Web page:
The district court denied the motion to quash. Addressing Payden's Sixth Amendment claims, the court first rejected as "unpersuasive" his argument that requiring Simels to disclose fee information would impermissibly chill Payden's "relationship of trust and confidence" with his attorney. The court then held there to be "no credible claim that the subpoena will prevent Payden's counsel from going to trial without adequate preparation." The court found that Payden would not be deprived of the effective assistance of counsel if Simels either testified before the grand jury or provided the grand jury with a sworn statement of the information sought; the court went on to conclude that Payden's right was not so absolute as to bar the government from choosing to call Simels as a trial witness, thereby disqualifying him. Finally, the court rejected Payden's claim that the prosecutor had abused the grand jury process; it held instead that the grand jury's investigation "was still in progress at the time the subpoena was issued," finding that the grand jury was still entitled to gather information "relevant to forfeiture" and to seek the identities of as yet unindicted co-conspirators.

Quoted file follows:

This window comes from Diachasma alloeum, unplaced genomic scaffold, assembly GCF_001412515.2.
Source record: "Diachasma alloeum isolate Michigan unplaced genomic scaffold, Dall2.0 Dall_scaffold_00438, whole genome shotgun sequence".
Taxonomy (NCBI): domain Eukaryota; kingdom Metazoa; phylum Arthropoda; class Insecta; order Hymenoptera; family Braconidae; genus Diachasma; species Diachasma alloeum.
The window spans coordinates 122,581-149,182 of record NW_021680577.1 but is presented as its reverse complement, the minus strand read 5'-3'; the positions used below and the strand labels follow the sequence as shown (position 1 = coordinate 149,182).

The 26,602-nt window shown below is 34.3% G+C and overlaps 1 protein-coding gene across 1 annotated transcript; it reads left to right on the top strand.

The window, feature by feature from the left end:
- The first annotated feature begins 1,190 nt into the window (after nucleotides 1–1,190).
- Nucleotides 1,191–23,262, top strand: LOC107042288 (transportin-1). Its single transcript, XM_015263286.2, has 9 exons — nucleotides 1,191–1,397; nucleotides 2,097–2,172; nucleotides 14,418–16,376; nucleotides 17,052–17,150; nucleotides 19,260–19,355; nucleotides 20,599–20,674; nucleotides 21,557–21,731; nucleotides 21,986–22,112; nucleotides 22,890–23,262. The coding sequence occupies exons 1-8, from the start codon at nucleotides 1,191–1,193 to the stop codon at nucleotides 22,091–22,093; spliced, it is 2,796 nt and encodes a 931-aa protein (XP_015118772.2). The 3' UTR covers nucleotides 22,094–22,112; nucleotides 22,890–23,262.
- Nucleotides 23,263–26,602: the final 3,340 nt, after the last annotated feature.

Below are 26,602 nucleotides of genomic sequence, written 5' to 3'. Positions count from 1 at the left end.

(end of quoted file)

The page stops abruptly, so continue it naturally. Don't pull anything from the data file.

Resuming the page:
This appeal followed. Because appellant-intervenor Payden seeks to quash a third-party subpoena on the ground that its enforcement will violate his constitutional rights, we may consider his claims without requiring his attorney to suffer a contempt citation. See In re Grand Jury Subpoena Served Upon John Doe, Esq., 759 F.2d 968, 971 n. 1 (2d Cir. 1985); In re Katz, 623 F.2d 122, 124-25 (2d Cir. 1980).
The opinion of the district court and the arguments made in this court indicate the significance of the Sixth Amendment issues implicated by post-indictment grand jury subpoenas of defense counsel. However, the doctrine that courts should not unnecessarily decide broad constitutional issues is a hoary one. Since the panel is in agreement that this appeal can be disposed of ...